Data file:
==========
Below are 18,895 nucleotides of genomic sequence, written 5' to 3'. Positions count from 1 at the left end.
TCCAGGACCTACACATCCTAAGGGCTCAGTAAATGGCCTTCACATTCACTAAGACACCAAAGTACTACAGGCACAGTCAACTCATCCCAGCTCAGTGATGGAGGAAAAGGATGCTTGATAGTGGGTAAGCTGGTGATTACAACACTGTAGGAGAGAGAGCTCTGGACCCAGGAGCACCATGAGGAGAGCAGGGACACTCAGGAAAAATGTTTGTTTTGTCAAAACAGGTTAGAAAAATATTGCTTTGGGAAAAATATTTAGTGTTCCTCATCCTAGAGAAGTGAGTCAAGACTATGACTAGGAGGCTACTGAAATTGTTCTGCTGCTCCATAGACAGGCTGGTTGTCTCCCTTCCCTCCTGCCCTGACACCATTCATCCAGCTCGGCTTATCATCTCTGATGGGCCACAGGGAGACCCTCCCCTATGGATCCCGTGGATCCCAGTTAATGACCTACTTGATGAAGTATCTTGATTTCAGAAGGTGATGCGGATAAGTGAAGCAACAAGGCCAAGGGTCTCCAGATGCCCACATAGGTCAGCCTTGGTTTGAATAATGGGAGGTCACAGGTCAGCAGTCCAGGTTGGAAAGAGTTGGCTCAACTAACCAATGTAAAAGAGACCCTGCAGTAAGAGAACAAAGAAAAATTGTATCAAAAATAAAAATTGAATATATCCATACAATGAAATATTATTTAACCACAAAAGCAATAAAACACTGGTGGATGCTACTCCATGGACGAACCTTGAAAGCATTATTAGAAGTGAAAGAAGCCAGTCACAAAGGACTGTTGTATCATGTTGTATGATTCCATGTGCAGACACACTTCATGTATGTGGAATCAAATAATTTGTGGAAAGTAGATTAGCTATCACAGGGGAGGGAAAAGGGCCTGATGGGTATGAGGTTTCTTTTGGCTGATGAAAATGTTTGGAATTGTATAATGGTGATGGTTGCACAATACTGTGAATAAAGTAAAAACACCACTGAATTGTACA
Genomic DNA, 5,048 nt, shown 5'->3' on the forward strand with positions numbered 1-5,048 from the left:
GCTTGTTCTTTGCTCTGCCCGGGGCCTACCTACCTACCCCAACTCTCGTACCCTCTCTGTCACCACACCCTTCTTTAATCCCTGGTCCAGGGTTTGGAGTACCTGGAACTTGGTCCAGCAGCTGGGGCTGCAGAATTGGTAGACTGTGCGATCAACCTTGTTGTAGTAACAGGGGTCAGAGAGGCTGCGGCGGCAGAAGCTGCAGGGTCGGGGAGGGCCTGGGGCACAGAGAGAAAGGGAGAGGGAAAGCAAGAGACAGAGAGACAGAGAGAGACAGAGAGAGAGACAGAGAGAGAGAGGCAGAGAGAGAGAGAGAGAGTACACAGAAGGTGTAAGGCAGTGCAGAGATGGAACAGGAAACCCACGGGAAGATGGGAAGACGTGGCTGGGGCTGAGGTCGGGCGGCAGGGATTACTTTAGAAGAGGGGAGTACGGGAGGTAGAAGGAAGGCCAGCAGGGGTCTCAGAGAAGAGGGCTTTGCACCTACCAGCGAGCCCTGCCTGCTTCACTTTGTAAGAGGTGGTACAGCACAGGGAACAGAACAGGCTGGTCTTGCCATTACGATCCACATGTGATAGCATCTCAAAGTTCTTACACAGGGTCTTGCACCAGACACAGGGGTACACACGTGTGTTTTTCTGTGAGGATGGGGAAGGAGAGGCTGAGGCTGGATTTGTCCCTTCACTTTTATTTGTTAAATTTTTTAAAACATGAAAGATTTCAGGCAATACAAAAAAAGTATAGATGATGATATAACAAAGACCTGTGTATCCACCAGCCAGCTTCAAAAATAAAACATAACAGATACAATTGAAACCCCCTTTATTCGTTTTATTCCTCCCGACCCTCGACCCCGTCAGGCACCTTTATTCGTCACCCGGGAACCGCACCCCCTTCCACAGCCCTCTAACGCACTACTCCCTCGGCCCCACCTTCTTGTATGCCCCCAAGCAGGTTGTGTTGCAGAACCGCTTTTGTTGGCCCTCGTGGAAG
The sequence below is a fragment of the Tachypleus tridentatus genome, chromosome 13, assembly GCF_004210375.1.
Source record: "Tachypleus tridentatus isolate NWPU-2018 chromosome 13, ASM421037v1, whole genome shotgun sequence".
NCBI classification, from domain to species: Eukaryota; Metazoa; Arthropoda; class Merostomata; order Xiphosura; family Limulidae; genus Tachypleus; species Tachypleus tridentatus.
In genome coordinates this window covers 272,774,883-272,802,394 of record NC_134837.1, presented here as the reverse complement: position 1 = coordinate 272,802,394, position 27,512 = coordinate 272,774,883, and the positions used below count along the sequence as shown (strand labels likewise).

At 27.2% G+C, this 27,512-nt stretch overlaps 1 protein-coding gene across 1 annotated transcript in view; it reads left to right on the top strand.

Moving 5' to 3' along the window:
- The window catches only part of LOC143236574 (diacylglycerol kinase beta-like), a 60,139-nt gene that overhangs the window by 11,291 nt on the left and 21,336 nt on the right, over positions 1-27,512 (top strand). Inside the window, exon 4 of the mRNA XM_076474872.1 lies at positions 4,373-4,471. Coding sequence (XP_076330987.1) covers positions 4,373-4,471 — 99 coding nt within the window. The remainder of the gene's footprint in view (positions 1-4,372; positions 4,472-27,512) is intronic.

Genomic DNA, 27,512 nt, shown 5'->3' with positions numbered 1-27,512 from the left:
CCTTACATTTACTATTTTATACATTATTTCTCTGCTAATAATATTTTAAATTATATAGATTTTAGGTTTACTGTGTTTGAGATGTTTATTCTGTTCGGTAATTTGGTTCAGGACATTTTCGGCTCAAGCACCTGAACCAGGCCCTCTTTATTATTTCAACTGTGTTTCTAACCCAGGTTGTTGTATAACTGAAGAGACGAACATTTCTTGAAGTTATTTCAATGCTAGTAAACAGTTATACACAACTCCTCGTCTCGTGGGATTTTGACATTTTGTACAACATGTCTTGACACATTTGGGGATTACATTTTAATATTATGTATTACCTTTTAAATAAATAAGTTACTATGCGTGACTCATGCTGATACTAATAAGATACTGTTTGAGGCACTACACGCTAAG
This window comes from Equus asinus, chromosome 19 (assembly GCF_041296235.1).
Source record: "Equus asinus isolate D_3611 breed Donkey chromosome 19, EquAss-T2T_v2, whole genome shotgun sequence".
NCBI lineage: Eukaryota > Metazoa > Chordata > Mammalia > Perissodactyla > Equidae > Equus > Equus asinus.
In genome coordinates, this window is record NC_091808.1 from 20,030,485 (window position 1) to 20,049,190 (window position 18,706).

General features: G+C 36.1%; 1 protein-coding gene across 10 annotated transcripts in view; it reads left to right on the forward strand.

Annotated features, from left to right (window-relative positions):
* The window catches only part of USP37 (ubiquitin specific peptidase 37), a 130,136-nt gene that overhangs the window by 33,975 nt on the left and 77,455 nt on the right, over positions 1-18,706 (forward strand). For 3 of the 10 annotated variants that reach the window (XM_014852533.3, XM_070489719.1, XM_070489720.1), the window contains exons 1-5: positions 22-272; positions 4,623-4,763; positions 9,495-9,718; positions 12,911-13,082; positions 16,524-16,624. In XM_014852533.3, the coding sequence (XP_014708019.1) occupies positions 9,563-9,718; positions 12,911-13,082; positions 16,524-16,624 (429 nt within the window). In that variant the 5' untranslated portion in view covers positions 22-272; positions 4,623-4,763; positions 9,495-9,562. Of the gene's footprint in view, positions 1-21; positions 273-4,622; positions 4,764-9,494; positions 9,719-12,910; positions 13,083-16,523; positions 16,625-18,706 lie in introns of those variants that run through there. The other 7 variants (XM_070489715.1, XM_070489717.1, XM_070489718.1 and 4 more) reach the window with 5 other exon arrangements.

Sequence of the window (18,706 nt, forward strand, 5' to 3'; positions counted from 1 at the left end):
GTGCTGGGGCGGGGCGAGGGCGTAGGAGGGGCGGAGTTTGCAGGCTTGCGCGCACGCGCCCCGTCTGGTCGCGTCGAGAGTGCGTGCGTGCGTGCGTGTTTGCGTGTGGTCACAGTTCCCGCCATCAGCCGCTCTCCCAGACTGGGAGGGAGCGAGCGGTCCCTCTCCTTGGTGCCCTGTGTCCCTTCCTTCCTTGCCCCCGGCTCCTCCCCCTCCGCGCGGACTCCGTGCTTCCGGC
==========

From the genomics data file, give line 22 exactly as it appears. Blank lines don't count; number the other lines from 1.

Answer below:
GTGCTGGGGCGGGGCGAGGGCGTAGGAGGGGCGGAGTTTGCAGGCTTGCGCGCACGCGCCCCGTCTGGTCGCGTCGAGAGTGCGTGCGTGCGTGCGTGTTTGCGTGTGGTCACAGTTCCCGCCATCAGCCGCTCTCCCAGACTGGGAGGGAGCGAGCGGTCCCTCTCCTTGGTGCCCTGTGTCCCTTCCTTCCTTGCCCCCGGCTCCTCCCCCTCCGCGCGGACTCCGTGCTTCCGGC